Kildare Town Community Council will host a public meeting next Thursday, February 1 at the Kildare House Hotel at 8pm to discuss the future of the historic Kildare town swimming pool fund.
Declan Crowe from the community council group says he is calling the meeting in the interests of openness, transparency and accuracy.
Last week Kildare town councillor Suzanne Doyle confirmed that the historic swimming pool funds for Kildare town will no longer cover the cost of a swimming pool and should be used elsewhere for the good of the community.
According to Cllr Doyle, the funds which are over 40 years old, worth €100,000, and regulated by a local Trust Fund, need to be redirected back into the community.
“The reality is that the money raised is still referred to as the Swimming Pool Fund but it is not enough to deliver a swimming pool," she said. "It was collected over a two year period in the mid to late 1960s from door to door collections of approximately 1 shilling per household. The fund was not sufficient to deliver a pool and there may have been an expectation that the local authority would select Kildare town to locate a swimming pool on the basis of the fund but that never happened."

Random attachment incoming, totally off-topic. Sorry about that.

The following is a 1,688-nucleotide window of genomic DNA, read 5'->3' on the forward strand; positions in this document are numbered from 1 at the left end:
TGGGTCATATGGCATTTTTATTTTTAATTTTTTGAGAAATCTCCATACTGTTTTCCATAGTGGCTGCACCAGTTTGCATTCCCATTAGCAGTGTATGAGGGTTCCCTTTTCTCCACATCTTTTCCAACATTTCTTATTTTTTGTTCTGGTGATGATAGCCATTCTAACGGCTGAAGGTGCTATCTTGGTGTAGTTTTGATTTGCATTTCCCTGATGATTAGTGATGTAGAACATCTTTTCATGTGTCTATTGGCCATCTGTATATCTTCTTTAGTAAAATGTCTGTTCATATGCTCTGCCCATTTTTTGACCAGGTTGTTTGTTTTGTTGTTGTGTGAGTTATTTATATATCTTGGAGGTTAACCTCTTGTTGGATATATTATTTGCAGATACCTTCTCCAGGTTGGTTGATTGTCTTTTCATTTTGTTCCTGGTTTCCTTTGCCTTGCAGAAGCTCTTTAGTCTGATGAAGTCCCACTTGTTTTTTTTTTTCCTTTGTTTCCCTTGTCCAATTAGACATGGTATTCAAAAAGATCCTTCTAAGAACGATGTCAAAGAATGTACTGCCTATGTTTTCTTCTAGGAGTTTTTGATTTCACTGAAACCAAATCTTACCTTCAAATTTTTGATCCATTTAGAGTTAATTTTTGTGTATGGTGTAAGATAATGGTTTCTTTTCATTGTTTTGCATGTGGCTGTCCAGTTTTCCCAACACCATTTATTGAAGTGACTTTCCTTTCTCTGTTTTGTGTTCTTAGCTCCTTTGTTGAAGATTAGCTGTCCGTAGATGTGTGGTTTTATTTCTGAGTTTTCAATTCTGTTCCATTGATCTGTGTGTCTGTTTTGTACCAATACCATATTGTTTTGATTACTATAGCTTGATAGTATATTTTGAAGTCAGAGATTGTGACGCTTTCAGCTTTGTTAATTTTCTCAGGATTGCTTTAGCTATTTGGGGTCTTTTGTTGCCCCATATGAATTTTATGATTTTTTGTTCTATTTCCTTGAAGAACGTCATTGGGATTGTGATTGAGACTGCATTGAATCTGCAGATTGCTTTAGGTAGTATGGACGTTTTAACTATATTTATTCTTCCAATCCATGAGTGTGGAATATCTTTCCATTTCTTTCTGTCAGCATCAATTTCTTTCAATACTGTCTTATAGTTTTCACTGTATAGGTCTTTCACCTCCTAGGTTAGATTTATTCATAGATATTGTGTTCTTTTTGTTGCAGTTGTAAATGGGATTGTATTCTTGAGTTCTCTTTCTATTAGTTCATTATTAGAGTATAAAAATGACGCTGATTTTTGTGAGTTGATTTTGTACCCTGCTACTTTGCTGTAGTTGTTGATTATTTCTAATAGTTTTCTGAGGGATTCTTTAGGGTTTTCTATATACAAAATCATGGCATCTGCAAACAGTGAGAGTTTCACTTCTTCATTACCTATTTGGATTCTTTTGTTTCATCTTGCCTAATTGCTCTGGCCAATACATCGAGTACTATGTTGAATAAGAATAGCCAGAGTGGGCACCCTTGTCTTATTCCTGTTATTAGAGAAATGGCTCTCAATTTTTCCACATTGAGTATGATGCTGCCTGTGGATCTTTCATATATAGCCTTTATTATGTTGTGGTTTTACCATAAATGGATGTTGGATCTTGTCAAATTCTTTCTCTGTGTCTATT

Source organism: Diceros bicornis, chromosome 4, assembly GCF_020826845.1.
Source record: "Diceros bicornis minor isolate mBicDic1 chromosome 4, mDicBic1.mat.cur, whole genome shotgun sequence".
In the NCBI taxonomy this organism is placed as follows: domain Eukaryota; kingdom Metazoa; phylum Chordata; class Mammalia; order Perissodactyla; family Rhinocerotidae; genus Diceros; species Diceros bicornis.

The current trustees for the Kildare town swimming pool fund are Pat Mahon and Charlie Bergin. The solictor is Paul D'Arcy.
According to Declan Crowe people in the town have been kept in the dark too long about the funds.
“We want a meeting with the trustees, and a yearly report made available to the public on the funds and any funds activity over the years,” the said.
“There has to be openness, transparency and accountability."
He is now calling on the trustees to engage with the community.
“We wrote to the trustees and got no reply,” he said. “If they won't engage with us who will they engage with?”
A recent statement from the trustees stated that they are actively engaging with the Charities Regulator with a view to progressing matters.
“This includes provision to the Charities Regulator of any information they require on any matter to do with charity and agreement with the regulator what to do with the funds available,” it stated
“At present the trustees are attempting to finalise registration with the Charities Regulator.”
The Regulator’s key functions are to establish and maintain a public register of charitable organisations operating in Ireland and ensure their compliance with the Charities Acts. It also engages in the provision of services to charities including the authorising of appointments of new charitable trustees.